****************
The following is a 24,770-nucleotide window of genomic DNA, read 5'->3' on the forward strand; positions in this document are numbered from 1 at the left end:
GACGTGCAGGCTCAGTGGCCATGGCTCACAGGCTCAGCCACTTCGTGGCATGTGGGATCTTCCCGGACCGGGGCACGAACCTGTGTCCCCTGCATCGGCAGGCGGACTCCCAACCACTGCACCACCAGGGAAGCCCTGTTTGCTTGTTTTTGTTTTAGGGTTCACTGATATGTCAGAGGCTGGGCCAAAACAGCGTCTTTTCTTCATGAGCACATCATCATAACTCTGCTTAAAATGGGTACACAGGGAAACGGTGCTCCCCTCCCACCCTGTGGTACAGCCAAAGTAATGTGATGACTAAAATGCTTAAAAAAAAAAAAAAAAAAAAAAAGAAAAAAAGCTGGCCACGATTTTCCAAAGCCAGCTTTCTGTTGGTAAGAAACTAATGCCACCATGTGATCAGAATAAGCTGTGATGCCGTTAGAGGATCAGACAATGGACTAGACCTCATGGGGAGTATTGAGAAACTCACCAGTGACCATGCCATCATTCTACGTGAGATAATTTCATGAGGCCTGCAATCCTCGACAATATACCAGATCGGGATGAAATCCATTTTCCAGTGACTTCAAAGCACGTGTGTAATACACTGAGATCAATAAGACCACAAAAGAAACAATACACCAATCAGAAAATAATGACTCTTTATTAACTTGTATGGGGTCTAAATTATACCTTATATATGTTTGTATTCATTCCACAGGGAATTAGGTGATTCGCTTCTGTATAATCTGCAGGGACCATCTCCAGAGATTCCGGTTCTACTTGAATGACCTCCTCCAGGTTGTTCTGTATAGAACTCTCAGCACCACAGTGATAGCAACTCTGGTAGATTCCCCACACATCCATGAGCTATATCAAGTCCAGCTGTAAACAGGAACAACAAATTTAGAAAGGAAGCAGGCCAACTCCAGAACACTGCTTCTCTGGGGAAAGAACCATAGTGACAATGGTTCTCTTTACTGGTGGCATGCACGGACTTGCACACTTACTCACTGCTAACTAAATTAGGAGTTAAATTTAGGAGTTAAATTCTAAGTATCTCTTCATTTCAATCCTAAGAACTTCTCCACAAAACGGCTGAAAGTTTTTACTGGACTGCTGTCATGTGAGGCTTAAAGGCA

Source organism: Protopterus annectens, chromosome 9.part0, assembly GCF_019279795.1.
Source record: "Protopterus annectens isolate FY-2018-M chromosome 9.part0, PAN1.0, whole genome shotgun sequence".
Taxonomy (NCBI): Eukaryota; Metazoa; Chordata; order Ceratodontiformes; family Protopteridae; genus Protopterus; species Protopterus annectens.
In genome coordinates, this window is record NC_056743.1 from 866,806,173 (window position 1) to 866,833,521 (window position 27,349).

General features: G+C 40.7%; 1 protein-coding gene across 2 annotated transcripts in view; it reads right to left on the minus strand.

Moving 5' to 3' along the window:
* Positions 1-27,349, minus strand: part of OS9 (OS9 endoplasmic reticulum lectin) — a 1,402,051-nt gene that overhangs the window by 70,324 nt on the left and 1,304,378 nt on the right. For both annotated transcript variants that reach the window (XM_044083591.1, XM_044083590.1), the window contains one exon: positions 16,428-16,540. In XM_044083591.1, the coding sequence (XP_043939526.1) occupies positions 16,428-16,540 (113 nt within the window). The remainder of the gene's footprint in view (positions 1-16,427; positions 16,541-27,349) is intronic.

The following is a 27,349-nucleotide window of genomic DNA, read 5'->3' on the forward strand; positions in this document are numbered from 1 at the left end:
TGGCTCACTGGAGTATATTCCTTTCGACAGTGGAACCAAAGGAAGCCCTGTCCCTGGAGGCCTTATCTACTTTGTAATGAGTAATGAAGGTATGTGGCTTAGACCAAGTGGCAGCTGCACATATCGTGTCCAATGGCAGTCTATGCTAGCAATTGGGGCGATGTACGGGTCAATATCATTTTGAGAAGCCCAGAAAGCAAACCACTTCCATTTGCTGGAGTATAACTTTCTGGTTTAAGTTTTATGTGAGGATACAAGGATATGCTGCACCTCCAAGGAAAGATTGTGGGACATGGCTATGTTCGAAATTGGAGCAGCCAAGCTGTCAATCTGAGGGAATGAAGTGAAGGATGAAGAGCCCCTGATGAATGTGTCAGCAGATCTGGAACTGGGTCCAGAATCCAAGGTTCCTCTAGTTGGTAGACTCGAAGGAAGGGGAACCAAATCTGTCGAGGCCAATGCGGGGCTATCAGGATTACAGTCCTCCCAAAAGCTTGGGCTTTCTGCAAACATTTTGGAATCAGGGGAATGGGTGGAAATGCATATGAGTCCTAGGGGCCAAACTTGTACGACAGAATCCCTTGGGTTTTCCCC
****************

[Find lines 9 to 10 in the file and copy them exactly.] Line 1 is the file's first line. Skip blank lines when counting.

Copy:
* Positions 1-27,349, minus strand: part of OS9 (OS9 endoplasmic reticulum lectin) — a 1,402,051-nt gene that overhangs the window by 70,324 nt on the left and 1,304,378 nt on the right. For both annotated transcript variants that reach the window (XM_044083591.1, XM_044083590.1), the window contains one exon: positions 16,428-16,540. In XM_044083591.1, the coding sequence (XP_043939526.1) occupies positions 16,428-16,540 (113 nt within the window). The remainder of the gene's footprint in view (positions 1-16,427; positions 16,541-27,349) is intronic.

The following is a 27,349-nucleotide window of genomic DNA, read 5'->3' on the forward strand; positions in this document are numbered from 1 at the left end: